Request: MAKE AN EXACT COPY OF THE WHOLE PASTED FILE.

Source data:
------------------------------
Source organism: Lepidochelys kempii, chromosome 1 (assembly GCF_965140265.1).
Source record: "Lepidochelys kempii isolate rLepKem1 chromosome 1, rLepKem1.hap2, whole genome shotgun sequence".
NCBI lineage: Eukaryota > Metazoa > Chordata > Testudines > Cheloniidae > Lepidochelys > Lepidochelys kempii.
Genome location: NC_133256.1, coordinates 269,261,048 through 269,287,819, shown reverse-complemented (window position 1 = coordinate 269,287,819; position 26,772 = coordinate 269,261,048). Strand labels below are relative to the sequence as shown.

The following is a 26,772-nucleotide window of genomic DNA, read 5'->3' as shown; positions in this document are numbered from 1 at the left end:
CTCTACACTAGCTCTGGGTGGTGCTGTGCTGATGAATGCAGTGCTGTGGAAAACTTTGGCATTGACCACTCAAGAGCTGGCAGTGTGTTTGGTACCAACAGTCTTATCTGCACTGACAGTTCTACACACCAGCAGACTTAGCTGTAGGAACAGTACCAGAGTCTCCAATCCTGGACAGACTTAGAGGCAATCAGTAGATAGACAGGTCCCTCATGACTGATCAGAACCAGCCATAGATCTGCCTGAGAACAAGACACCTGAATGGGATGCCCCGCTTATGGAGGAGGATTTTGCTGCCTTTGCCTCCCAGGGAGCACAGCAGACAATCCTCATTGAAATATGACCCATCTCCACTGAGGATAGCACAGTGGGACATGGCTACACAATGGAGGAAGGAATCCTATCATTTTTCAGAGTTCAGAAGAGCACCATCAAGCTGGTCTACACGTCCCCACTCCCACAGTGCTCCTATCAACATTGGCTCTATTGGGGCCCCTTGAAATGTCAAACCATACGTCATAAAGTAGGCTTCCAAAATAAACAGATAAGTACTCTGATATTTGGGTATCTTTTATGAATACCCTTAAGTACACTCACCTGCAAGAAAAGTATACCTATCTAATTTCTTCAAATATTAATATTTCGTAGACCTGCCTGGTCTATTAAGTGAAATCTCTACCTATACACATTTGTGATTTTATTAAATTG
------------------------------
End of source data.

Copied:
Source organism: Lepidochelys kempii, chromosome 1 (assembly GCF_965140265.1).
Source record: "Lepidochelys kempii isolate rLepKem1 chromosome 1, rLepKem1.hap2, whole genome shotgun sequence".
NCBI lineage: Eukaryota > Metazoa > Chordata > Testudines > Cheloniidae > Lepidochelys > Lepidochelys kempii.
Genome location: NC_133256.1, coordinates 269,261,048 through 269,287,819, shown reverse-complemented (window position 1 = coordinate 269,287,819; position 26,772 = coordinate 269,261,048). Strand labels below are relative to the sequence as shown.

The following is a 26,772-nucleotide window of genomic DNA, read 5'->3' as shown; positions in this document are numbered from 1 at the left end:
CTCTACACTAGCTCTGGGTGGTGCTGTGCTGATGAATGCAGTGCTGTGGAAAACTTTGGCATTGACCACTCAAGAGCTGGCAGTGTGTTTGGTACCAACAGTCTTATCTGCACTGACAGTTCTACACACCAGCAGACTTAGCTGTAGGAACAGTACCAGAGTCTCCAATCCTGGACAGACTTAGAGGCAATCAGTAGATAGACAGGTCCCTCATGACTGATCAGAACCAGCCATAGATCTGCCTGAGAACAAGACACCTGAATGGGATGCCCCGCTTATGGAGGAGGATTTTGCTGCCTTTGCCTCCCAGGGAGCACAGCAGACAATCCTCATTGAAATATGACCCATCTCCACTGAGGATAGCACAGTGGGACATGGCTACACAATGGAGGAAGGAATCCTATCATTTTTCAGAGTTCAGAAGAGCACCATCAAGCTGGTCTACACGTCCCCACTCCCACAGTGCTCCTATCAACATTGGCTCTATTGGGGCCCCTTGAAATGTCAAACCATACGTCATAAAGTAGGCTTCCAAAATAAACAGATAAGTACTCTGATATTTGGGTATCTTTTATGAATACCCTTAAGTACACTCACCTGCAAGAAAAGTATACCTATCTAATTTCTTCAAATATTAATATTTCGTAGACCTGCCTGGTCTATTAAGTGAAATCTCTACCTATACACATTTGTGATTTTATTAAATTG